06 Aug Get your business on track with Salesforce #3 — Grow
By the end of May, all 50 states had provided guidelines for businesses to reopen their doors. And it’s happening at an opportune moment. A Washington Post poll found that eight out of ten people unemployed due to the coronavirus feel optimistic about being rehired by their employer.
And, according to experts, the economy gained 2.5 million jobs in May, the first time it has added jobs since February. But as people return to work, what lies in store for them?
In this three-part series, we’ve used the Salesforce Response Plan as a guide to help stabilize your business during these unsettling times and take measures to help reopen your doors. As we move toward the third stage of the Salesforce Response Plan—business growth—our focus must shift to the new normal in business, which emphasizes well-defined goals, work culture, and optimizing the customer’s journey.
In this final stage, let’s explore the importance of transparency and well-defined goals on an organization’s survival and the impact an employee-focused, customer-centric strategy can have on growth.
1. Capitalize on transparency and a goal-oriented vision.
Let’s be honest. Your employees–if not the entire business world– witnessed the company at its most vulnerable point. During these uncertain times, your work culture took center stage, displaying how your executive team handled employee transitioning or choosing to furlough staff. Now, as many former employees hope to return to work, use transparency as you move toward reopening and restructuring business strategies.
For example, at Salesforce, a V2MOM playbook communicates the company’s goals, starting with the CEO’s vision of how to move forward and passing through the hands of every employee. A V2MOM Playbook stands for Vision, Values, Methods, Obstacles, and Measures. Marc Benioff designed the tool to keep Salesforce aligned with business goals and to ensure employees were clear on job responsibilities and contributions to the workplace. This one-page statement is reviewed and updated often and serves as a vehicle for employee feedback and discussion.
The V2MOM Playbook is one of many ways to face these corporate crossroads. This venture into a new workspace requires, in most cases, an uncharted way of thinking. Examining where your company stands on company culture, the working environment, and how it plans to build relationships with an evolving customer are two fundamental places to start.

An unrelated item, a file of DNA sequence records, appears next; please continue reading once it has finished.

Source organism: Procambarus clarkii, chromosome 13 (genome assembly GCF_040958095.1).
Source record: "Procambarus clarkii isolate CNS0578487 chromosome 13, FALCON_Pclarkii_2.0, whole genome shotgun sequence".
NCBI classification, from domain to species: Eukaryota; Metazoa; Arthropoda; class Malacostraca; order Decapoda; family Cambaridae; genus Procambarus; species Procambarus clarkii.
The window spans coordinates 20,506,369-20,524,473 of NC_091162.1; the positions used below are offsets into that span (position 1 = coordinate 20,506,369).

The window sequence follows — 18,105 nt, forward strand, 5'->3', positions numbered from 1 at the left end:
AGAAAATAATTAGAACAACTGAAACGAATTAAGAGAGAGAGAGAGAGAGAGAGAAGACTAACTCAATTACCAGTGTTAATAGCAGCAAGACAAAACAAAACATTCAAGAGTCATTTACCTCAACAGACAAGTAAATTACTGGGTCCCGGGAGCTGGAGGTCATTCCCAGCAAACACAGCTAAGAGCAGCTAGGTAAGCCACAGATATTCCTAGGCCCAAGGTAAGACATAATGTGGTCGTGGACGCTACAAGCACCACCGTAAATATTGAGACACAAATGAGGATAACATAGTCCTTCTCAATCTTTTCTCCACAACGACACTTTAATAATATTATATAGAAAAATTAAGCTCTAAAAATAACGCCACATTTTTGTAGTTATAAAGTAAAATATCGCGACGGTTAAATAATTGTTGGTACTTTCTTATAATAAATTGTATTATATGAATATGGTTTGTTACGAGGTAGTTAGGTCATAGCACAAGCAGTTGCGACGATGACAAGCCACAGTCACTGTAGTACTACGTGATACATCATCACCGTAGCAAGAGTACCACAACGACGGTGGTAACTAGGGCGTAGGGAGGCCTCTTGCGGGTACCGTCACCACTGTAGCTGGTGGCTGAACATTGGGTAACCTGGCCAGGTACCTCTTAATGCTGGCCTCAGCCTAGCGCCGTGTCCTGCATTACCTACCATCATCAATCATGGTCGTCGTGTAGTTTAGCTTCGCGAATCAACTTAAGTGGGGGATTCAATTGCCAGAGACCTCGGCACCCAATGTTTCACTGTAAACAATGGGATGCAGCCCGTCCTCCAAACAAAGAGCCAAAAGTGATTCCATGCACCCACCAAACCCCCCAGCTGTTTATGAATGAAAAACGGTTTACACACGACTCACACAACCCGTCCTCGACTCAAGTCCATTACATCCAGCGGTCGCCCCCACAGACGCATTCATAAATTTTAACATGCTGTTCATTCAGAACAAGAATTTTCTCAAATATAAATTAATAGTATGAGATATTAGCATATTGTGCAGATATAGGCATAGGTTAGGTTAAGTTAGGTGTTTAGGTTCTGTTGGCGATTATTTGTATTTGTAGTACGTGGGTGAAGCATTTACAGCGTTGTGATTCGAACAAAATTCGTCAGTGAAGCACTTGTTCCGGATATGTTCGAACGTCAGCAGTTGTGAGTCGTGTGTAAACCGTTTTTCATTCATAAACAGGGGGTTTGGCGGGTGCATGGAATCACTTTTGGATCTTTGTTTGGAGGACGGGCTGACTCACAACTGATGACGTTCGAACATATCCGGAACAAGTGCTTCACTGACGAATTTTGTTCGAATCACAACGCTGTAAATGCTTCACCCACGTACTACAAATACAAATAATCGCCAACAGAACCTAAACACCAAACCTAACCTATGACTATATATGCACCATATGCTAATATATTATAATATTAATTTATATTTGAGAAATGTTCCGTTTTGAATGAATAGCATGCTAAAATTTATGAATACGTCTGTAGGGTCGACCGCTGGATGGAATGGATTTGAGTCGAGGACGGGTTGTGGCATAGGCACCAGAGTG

2. Establish an employee-focused, flexible working environment.
Experts predict that many companies who turned to remote work environments during the transition will likely retain those arrangements. “Our best estimate predicts that 25 to 30 percent of the workforce will be working from home multiple days a week by the end of 2021,” says Kate Lister, president of Global Workplace Analytics.
To sustain an inclusive and productive work culture, a change in terminology is one way to navigate an evolving workplace. “The primary response to this shift is to re-frame our thinking, we are not working from home; instead this is distributed working,” says Shaheena Janjuha-Jirrag. Remote work alludes to a centralized destination where remote workers may not feel relevant.
“By consciously adopting a distributed working approach, leaders need to move beyond policy and outputs to understand how culture and practice are adapting and how it needs to be strengthened,” explained Zabeen Hirji, former Chief Human Resource Officer for Royal Bank Canada.
Now you can focus on creating a global work environment that will respond to sharing feedback, building up a new feeling of community, and develop opportunities for lifelong learning. “Your company culture is how you’ll build a path forward,” said The Salesforce COVID-19 Response Team. “Optimize for productivity while building an environment of learning, community, and wellness. Now’s the time to be more friendly toward remote and flexible work options.”
3. Create processes around the customer’s needs.
Organizations were already moving toward customer-centricity before the onset of COVID-19. Now it’s an essential part of building (and keeping) relationships. What does it mean to be customer-centric? Think of it as being customer-obsessed. Will this product meet the needs of the customer? What more do they want? How could we make this buyer’s experience more amazing? How can we ensure they come back to our brand and bring their friends with them? What your customer wants is simple. . . and tricky.
Almost half (40 percent) of consumers prefer self-service tools to handle their own customer service issues over human contact. And 75 percent of people surveyed said that faster response times was the most important attribute of the customer experience.
But weighing a personal connection against a customer’s seemingly insatiable need for speed–don’t you need both? “As customer care evolves, I believe there will always be a need for the human factor,” said Kim Georgeton, managing director of Commerce and Marketing Cloud at Simplus. And by blending automated self-service tools with an empathetic, customer-focused sales team, you create a seamless customer experience that people want.
The current times have certainly brought its share of challenges, but amid the changes are opportunities to reimagine business strategies that elevate your company’s brand through a flexible work environment, culture, and customer-centricity.